This seminar will explore contemporary controversies about, and the actual practice of, constitutional interpretation, with a non-exclusive focus on the Supreme Court of the United States. Among the topics to be discussed are: varieties of originalism, textualism, living constitutionalism, and common-law constitutionalism; the nature and role of precedent in constitutional decision-making; changing conceptions of legal sources and the increasing importance of non-traditional or “non-legal” sources; the relationship between theories of constitutional interpretation and theories of law and of legal reasoning; constitutional interpretation in lower federal courts, in state courts, and outside of the United States; and empirical studies of the actual practice of constitutional interpretation and of the effect of theories of constitutional interpretation on actual constitutional outcomes and on actual constitutional decision-making.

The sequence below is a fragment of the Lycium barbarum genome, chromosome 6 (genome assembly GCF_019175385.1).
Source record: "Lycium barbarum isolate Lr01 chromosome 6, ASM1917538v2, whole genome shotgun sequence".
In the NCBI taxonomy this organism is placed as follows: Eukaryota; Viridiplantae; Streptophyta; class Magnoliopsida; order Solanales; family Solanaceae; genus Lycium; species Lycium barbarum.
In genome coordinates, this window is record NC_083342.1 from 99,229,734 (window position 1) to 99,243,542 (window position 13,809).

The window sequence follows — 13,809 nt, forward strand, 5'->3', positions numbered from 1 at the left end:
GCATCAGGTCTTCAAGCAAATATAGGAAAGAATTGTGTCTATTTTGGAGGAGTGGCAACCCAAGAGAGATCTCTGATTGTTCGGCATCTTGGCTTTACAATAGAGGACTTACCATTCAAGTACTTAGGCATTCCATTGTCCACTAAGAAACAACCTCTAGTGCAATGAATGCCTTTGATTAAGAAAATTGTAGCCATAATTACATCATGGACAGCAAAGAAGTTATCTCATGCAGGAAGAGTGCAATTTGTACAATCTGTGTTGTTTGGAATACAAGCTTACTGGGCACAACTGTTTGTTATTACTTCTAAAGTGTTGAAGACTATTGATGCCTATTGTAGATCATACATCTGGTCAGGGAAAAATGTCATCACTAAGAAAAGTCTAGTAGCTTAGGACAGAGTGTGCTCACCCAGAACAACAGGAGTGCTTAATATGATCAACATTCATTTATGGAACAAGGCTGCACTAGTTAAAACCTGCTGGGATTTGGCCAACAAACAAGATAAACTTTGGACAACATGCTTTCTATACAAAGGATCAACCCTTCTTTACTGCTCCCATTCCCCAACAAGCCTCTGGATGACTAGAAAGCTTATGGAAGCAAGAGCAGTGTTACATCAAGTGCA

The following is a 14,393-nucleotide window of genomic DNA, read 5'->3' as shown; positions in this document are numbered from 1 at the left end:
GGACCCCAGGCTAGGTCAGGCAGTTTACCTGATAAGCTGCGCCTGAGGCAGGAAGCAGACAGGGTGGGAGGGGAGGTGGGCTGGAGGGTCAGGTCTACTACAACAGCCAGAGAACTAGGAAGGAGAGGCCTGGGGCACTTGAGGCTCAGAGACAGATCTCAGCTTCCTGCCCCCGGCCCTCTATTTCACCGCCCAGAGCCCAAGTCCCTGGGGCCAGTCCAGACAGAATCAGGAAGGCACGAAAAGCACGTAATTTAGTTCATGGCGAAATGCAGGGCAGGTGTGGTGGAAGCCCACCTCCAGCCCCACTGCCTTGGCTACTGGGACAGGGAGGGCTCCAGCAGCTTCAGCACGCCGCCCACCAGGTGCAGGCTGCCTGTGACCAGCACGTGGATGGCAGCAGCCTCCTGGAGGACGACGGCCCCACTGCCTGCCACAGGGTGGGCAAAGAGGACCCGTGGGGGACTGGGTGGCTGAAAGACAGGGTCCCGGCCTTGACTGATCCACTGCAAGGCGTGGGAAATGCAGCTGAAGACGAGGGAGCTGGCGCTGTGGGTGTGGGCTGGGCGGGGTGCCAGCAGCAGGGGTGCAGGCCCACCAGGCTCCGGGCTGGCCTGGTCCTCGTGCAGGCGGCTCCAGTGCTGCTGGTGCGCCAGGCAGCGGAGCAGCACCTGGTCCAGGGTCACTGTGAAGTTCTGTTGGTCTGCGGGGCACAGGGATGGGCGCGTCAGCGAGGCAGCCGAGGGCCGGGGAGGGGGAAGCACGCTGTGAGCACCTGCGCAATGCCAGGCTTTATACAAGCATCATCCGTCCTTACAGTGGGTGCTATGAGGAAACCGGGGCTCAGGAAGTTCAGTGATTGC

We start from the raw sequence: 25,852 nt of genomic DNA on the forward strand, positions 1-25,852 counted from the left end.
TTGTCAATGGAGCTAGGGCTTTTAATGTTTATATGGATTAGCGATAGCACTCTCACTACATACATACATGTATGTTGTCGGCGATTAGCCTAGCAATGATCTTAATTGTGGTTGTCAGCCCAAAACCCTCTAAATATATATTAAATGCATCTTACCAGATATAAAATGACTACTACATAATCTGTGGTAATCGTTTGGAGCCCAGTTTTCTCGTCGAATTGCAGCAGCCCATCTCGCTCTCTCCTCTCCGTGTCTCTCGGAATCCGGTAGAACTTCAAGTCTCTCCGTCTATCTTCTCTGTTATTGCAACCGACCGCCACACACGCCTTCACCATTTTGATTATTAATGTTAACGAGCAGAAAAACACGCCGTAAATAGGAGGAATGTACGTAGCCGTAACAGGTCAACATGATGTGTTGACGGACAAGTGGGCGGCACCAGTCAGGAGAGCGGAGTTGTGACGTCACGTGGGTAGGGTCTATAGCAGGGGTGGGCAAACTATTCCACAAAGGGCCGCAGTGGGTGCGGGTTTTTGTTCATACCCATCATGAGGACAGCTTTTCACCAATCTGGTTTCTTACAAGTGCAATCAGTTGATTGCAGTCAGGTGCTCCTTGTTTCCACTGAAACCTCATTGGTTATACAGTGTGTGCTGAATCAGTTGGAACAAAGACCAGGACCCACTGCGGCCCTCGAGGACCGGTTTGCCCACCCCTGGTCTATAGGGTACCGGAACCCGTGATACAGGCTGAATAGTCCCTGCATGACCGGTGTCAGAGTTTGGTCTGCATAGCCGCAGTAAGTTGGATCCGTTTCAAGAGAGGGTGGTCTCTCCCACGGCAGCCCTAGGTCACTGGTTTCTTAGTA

Materials will be drawn from Supreme Court cases, academic articles, excerpts from books, excerpts from Supreme Court confirmation hearings, and reports and articles from the press.
Students will complete one substantial paper on a topic of their choosing, the topic to be chosen in consultation with the instructor. Instructor feedback on topic selection, outlines, research methods, sources, and drafts is available and encouraged. The final papers will satisfy the substantial analytic writing requirement.